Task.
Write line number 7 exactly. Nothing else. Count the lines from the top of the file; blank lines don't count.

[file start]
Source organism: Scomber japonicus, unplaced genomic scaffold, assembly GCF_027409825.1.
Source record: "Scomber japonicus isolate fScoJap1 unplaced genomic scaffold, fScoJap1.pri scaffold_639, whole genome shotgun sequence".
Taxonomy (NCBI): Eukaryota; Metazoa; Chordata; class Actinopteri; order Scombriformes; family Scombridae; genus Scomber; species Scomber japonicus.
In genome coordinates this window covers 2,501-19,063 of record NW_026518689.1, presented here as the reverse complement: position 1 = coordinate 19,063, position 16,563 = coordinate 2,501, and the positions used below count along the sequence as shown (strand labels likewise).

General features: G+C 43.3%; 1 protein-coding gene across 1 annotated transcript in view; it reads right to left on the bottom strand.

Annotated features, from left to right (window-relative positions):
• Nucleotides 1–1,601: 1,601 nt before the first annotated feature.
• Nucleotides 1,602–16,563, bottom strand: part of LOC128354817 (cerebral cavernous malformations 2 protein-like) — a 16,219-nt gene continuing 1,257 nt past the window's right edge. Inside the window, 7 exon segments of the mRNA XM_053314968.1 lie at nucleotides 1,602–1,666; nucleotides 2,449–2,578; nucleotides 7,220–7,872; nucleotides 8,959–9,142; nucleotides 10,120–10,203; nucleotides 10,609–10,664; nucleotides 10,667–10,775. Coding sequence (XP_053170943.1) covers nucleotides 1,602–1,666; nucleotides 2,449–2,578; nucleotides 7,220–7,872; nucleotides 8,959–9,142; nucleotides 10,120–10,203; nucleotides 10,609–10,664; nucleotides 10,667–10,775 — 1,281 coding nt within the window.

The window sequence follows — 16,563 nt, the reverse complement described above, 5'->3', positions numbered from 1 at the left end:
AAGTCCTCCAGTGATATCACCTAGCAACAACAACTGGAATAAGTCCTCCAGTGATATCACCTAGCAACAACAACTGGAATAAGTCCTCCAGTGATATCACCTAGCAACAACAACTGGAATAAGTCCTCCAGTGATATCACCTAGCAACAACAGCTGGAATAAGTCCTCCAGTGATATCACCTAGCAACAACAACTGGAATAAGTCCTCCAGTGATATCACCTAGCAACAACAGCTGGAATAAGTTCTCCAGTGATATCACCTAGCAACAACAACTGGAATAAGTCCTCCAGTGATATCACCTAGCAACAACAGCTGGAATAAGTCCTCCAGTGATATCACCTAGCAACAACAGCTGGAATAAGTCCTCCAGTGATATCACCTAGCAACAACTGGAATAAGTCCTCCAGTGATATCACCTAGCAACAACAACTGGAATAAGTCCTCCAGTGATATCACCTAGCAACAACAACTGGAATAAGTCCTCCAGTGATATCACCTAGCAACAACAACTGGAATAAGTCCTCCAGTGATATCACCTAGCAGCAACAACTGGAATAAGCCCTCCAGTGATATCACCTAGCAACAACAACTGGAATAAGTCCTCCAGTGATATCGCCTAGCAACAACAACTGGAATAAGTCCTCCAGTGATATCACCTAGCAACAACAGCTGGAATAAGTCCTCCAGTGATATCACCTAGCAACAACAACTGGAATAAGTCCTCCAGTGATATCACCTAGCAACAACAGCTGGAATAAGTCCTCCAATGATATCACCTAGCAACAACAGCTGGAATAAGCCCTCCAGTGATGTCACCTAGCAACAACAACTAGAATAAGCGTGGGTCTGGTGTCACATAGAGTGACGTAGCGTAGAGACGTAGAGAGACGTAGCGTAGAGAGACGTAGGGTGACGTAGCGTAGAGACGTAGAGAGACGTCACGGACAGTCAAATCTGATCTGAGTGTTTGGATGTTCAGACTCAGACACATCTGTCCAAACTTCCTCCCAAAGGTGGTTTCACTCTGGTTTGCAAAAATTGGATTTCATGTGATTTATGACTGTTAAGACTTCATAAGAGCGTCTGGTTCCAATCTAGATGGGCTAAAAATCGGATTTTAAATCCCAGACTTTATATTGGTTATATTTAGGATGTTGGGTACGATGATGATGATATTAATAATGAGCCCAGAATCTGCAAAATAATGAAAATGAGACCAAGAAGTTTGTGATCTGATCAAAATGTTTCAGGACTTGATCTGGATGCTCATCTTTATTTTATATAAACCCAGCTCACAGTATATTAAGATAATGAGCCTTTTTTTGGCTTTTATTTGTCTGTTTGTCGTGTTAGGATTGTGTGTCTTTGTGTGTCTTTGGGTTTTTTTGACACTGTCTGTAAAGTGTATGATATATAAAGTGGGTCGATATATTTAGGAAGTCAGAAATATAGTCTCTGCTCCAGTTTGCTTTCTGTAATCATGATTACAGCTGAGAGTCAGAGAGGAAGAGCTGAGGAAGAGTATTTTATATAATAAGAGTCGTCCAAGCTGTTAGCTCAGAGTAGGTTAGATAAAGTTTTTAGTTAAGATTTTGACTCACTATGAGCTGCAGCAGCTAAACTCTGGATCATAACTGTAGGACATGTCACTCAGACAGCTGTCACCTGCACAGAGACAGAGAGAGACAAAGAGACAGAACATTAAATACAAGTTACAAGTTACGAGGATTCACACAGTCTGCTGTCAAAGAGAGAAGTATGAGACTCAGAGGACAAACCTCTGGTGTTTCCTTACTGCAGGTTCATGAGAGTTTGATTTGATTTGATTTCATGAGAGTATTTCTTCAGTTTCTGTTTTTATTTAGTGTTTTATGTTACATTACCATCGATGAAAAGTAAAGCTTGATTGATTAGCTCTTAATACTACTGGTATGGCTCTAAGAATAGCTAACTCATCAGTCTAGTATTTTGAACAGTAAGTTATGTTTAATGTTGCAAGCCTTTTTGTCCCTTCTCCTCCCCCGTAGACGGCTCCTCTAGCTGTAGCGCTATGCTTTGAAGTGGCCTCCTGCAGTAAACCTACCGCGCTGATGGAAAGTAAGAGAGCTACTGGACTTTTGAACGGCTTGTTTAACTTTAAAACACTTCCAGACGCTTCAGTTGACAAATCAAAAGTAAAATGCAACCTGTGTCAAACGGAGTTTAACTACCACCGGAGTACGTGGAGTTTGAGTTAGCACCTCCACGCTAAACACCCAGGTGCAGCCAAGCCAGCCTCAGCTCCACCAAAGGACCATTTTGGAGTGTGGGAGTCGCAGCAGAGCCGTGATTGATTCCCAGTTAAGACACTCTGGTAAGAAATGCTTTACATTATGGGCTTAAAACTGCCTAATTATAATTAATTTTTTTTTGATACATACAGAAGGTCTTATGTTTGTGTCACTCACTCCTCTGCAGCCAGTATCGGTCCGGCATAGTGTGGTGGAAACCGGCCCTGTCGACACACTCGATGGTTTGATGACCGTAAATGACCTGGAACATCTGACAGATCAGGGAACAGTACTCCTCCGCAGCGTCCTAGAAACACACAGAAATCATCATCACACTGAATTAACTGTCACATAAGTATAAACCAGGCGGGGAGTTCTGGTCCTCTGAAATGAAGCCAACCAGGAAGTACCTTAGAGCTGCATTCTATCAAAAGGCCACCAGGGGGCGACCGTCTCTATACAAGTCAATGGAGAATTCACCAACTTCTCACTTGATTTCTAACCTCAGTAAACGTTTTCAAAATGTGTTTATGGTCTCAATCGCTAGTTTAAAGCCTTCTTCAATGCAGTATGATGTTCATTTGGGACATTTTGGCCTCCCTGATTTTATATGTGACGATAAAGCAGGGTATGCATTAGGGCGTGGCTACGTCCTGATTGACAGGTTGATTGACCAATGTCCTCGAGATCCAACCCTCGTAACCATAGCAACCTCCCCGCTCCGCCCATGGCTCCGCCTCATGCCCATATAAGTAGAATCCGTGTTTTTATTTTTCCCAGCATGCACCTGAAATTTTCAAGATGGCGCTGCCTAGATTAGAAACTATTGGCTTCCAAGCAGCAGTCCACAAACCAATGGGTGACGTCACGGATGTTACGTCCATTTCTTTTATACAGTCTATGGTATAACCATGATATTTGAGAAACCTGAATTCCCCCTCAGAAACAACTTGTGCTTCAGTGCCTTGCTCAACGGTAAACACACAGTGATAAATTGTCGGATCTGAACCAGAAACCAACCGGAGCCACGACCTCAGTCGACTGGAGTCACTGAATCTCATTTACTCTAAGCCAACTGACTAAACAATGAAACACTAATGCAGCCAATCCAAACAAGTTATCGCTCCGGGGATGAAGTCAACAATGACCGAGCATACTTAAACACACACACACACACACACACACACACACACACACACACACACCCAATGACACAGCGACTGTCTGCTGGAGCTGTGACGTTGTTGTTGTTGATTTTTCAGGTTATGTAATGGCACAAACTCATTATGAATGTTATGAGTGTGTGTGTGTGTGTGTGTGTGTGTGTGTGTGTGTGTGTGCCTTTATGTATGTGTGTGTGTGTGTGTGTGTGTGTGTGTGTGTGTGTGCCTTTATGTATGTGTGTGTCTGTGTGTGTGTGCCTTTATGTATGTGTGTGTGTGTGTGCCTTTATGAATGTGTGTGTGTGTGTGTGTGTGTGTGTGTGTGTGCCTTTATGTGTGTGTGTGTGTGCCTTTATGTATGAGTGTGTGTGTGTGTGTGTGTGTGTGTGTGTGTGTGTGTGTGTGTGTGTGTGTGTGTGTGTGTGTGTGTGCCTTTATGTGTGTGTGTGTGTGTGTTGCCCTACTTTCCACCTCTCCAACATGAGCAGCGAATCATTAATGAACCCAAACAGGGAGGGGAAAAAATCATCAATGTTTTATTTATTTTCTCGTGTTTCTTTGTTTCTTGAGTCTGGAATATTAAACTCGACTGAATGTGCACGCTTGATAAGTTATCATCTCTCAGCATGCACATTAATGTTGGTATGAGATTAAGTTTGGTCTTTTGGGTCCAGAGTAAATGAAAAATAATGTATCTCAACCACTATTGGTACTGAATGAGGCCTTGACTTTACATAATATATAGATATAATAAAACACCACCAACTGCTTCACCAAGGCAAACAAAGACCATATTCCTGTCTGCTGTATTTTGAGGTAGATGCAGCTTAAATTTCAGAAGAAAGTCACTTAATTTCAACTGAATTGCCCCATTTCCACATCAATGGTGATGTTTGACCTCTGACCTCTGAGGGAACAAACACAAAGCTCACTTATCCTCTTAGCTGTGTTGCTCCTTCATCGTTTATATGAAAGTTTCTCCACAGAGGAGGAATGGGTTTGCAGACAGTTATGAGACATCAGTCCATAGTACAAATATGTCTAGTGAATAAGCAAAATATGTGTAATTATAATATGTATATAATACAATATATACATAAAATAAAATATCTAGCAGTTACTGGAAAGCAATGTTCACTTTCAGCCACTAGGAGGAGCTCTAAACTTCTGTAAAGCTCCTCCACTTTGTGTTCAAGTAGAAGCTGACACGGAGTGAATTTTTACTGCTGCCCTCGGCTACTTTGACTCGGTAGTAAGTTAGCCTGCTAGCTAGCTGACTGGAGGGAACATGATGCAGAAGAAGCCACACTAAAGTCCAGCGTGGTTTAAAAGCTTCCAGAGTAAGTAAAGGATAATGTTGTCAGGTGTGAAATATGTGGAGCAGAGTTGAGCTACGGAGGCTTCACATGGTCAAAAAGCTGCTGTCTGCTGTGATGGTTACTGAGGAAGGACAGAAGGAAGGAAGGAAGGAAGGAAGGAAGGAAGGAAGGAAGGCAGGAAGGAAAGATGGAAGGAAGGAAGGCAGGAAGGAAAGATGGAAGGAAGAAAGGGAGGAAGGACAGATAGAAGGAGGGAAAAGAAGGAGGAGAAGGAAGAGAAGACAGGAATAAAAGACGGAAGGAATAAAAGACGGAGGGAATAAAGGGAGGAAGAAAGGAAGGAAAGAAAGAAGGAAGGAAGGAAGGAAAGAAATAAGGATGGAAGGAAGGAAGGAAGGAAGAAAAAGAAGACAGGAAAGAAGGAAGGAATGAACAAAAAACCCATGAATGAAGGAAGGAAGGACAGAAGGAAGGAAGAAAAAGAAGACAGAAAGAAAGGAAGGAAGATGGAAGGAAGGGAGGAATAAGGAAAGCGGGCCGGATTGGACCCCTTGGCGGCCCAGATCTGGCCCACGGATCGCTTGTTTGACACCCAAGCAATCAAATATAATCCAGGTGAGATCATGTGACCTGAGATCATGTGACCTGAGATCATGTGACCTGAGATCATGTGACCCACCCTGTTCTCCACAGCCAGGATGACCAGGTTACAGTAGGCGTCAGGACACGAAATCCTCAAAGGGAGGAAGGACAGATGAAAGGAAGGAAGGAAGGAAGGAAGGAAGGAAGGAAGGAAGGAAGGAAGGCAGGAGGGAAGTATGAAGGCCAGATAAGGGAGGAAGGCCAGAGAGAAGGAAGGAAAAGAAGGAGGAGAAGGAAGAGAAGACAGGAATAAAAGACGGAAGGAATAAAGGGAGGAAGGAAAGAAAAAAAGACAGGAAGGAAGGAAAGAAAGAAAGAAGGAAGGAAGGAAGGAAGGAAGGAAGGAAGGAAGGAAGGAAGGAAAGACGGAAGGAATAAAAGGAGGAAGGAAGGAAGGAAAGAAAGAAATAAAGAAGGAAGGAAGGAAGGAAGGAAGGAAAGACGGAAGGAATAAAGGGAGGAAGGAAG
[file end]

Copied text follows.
• Nucleotides 1–1,601: 1,601 nt before the first annotated feature.